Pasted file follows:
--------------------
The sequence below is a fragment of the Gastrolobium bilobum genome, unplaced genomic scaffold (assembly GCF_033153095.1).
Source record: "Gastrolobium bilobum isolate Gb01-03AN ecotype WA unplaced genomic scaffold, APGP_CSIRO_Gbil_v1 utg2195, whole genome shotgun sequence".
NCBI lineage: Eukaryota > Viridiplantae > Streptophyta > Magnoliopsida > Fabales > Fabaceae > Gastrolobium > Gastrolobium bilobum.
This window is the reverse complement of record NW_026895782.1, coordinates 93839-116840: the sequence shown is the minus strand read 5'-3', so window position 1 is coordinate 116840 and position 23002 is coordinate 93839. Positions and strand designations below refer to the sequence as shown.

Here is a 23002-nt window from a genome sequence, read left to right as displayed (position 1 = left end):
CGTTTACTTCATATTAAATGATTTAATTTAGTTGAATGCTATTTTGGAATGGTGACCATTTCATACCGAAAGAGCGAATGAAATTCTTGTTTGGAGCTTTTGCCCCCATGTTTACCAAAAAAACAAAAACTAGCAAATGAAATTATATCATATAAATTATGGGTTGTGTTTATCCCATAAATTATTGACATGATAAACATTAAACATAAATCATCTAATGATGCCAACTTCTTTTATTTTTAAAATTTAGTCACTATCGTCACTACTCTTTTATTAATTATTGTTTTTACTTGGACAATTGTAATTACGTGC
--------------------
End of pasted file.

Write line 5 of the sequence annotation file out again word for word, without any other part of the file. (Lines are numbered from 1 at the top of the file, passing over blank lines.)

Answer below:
Here is a 23002-nt window from a genome sequence, read left to right as displayed (position 1 = left end):